A less than cheery trend may be developing in business investment, as measured by non-defense capital goods new orders (excluding aircraft). There was no year-end bounce. A weak November was followed by a mild December, followed by some improvement in January. However, the internal signals are suggesting that growth is slowing. The softening in new orders is evident in another of our leading indicators, the ISM’s Purchasing Managers Index. The raw data slipped from the August 2014 apex of 58.1 to 52.9 in February, the weakest reading in a year. Though 52.9 is still above the contraction benchmark of 50, the decline is clearly a signal to us that growth in this economy will slow. We do not foresee this triggering a full-blown recession. The pullback in capital expenditures in likely a reflection of the strong dollar.

On the bright side, computer and electronics new orders are up 3.9 percent, with total revenues of $266 billion. Annual metalworking machinery new orders rose to a record-high $38.6 billion in 2014, 5.2 percent above the 2013 total. Wholesale trade of durable goods continues to be strong, rising 5.8 percent (annual basis). All 11 sectors of wholesale trade that we track rose over the past 12 months.

A major driver for machinery demand has come from the transportation industry. North America light vehicle production is approaching 14-year highs, and will grow further over the next three years. Heavy-duty truck production is also rising at a double-digit pace, and railroad and rolling stock production, shipbuilding and repair production, and civilian aircraft equipment production are all expanding as well. With ongoing rise likely in all of these industry segments, producers will need additional equipment and upgrades as they look to expand capacity.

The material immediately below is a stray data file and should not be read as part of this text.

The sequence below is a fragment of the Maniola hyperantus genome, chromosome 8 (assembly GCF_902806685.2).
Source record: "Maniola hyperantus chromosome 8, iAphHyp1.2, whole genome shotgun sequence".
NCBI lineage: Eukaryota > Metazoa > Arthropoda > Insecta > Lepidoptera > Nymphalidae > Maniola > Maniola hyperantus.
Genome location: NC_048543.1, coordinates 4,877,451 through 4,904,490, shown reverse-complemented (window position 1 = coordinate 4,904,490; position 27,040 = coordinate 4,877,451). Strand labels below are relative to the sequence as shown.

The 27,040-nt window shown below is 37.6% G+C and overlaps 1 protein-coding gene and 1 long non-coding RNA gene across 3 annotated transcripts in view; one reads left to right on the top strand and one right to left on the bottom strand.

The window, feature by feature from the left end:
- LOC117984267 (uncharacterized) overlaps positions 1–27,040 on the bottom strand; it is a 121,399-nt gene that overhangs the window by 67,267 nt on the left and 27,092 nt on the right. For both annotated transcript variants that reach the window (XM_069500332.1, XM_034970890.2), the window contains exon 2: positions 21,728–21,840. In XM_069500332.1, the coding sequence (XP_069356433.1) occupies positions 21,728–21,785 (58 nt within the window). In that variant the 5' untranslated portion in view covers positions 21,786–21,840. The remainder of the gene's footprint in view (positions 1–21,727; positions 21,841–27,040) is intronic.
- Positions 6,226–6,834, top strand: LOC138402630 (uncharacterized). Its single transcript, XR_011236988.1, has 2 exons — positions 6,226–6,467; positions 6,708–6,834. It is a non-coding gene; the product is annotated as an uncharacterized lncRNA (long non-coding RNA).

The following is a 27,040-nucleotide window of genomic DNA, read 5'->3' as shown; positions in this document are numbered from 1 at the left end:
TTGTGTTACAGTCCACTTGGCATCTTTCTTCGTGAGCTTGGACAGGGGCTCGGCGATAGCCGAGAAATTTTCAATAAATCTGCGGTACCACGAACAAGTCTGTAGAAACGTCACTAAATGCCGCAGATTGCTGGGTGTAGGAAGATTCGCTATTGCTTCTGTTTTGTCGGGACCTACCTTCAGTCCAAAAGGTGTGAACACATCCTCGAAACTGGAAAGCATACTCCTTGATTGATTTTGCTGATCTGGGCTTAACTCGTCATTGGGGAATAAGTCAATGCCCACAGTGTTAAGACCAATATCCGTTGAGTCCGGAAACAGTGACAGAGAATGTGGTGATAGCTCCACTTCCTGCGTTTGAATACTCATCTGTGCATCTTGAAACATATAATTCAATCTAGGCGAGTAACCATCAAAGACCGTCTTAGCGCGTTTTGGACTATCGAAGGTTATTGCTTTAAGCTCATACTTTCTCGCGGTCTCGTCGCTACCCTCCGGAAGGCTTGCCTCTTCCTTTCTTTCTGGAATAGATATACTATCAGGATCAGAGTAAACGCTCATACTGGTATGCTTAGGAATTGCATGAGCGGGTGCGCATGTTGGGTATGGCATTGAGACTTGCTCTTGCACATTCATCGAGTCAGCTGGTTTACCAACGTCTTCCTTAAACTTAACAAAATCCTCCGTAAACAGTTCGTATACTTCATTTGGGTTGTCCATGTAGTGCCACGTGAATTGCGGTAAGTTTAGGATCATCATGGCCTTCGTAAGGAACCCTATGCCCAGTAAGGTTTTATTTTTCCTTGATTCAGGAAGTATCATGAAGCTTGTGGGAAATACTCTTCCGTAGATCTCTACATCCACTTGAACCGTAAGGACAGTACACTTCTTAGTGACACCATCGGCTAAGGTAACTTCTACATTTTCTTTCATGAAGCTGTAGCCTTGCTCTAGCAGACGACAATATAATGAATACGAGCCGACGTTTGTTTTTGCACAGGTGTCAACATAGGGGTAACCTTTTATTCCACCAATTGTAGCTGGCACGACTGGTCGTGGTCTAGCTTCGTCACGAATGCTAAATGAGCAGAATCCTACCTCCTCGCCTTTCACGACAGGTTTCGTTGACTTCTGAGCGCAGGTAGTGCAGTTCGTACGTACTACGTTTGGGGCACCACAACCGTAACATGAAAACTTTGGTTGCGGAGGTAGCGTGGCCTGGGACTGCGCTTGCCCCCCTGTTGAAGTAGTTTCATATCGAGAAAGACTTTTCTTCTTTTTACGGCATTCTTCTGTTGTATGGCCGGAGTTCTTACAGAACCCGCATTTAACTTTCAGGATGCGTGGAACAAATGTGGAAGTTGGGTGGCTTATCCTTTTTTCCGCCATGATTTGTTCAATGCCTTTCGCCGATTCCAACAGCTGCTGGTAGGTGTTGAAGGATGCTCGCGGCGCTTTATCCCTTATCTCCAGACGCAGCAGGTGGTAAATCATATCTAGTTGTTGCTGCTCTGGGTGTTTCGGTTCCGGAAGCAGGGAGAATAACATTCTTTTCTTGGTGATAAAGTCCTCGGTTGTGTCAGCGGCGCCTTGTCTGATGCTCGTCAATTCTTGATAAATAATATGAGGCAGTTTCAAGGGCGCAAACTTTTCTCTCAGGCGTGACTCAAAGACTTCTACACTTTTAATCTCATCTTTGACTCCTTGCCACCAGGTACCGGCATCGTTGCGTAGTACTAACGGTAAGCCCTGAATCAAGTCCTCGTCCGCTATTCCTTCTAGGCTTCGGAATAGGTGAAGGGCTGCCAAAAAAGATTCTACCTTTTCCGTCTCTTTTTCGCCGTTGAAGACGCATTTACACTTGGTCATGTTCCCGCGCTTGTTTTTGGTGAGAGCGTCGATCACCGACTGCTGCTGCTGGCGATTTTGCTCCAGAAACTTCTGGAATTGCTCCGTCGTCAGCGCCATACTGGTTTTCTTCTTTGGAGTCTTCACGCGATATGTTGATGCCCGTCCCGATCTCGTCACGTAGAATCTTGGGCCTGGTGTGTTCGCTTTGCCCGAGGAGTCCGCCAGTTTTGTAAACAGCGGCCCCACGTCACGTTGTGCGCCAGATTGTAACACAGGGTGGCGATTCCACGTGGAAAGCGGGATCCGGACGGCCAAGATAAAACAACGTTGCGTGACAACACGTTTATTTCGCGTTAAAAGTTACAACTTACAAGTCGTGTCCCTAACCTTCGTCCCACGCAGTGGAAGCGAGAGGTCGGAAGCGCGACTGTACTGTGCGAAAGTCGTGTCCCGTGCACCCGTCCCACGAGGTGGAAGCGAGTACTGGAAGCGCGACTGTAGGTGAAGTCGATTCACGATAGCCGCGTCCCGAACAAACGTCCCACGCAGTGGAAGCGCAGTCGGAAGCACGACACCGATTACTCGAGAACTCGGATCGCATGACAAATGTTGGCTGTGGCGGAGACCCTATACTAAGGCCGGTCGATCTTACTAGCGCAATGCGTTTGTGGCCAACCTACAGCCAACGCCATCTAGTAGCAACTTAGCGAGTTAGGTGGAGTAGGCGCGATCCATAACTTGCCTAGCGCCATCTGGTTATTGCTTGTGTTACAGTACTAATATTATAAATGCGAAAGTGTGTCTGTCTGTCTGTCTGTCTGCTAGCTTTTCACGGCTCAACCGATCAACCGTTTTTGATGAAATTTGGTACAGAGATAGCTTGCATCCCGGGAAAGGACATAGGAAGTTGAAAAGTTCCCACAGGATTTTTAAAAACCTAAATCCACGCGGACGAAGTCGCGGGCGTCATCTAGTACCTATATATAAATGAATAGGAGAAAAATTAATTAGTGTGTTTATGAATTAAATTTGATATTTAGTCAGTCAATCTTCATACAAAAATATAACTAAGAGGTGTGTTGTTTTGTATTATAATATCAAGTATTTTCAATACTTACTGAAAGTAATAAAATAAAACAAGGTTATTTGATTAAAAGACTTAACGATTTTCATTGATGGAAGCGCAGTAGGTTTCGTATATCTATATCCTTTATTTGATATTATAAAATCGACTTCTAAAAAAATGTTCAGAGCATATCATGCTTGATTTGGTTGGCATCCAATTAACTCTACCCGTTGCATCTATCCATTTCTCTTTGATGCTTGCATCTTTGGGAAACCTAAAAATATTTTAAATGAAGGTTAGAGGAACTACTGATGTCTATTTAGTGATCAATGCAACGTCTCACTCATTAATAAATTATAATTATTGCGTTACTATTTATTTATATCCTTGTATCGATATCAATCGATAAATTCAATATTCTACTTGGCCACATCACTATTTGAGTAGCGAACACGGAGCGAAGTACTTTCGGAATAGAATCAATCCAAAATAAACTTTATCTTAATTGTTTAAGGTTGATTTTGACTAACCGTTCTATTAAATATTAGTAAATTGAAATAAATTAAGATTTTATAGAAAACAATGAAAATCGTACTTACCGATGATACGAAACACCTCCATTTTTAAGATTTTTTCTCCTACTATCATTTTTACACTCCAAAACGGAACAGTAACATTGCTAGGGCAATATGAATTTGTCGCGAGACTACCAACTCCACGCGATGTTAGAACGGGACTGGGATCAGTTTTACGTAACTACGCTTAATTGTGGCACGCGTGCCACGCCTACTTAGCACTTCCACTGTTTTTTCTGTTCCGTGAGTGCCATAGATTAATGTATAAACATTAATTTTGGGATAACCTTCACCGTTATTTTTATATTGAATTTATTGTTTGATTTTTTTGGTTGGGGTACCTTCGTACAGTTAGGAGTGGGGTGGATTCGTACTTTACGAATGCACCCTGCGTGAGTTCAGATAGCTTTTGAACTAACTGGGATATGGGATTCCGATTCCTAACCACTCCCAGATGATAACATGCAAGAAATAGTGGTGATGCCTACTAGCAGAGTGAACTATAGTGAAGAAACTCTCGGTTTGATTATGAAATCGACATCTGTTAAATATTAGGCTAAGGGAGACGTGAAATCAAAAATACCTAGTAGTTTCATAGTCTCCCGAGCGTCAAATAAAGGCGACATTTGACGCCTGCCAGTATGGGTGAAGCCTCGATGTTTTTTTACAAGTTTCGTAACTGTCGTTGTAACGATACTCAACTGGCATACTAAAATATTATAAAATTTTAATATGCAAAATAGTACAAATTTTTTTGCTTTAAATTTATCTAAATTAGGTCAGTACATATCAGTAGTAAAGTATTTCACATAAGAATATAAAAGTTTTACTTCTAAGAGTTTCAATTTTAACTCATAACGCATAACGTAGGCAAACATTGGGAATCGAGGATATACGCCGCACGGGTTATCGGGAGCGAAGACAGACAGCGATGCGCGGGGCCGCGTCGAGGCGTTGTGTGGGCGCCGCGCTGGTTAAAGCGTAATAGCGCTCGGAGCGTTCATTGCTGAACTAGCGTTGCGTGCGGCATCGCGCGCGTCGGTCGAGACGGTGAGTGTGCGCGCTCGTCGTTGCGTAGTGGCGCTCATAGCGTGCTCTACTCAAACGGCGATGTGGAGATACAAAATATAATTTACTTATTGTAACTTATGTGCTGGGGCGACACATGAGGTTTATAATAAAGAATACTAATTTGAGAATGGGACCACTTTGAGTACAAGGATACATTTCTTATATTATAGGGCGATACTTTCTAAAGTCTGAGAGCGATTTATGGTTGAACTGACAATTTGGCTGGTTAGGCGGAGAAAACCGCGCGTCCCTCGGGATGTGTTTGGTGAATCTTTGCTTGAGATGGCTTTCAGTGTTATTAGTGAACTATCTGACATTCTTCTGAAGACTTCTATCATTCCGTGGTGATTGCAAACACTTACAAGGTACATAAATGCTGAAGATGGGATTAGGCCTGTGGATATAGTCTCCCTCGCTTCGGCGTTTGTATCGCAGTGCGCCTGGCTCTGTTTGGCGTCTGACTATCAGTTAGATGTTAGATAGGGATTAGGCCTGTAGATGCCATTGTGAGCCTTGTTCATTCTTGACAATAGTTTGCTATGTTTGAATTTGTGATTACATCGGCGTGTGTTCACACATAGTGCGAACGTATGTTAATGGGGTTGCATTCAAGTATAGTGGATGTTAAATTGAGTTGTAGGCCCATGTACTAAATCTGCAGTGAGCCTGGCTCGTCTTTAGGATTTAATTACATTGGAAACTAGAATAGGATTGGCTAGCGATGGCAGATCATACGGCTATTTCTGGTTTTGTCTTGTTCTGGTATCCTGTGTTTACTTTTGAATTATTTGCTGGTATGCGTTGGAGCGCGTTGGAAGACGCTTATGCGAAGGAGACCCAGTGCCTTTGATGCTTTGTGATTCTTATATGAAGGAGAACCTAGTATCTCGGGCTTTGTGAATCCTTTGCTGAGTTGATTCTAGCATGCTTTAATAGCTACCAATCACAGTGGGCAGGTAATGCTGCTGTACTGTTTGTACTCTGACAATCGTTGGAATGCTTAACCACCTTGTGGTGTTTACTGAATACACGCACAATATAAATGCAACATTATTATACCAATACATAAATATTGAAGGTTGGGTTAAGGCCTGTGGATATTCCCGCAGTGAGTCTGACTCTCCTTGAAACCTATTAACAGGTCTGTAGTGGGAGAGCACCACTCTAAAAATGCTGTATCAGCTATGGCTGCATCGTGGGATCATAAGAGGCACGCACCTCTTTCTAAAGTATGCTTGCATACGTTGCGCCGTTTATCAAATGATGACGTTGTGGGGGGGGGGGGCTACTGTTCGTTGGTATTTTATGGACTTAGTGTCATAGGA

Where to put your focus

What should business leaders focus on in 2015-2016? Don’t look at the next four years as a repeat of the last five. Stop looking in the rearview mirror. Develop aggressive strategies for growth. Invest in process, equipment and people to meet increasing demand through 2018.

Stated unemployment numbers continue to decline. Despite more than 5.0 million job openings, there is a shortage of qualified workers. Everywhere we give presentations, business leaders tell us they can’t find workers. A main focus should be developing a detailed plan for hiring and training new employees. Also make sure you retain the (key) employees you have.

Finally, be sure to lock in cost ahead of rising wages and inflationary pressures heading into 2016.

>> Alan Beaulieu, alan@itreconomics.com, is president of the Institute for Trend Research (ITR). The ITR blog can be found at www.itreconomics.com/blog.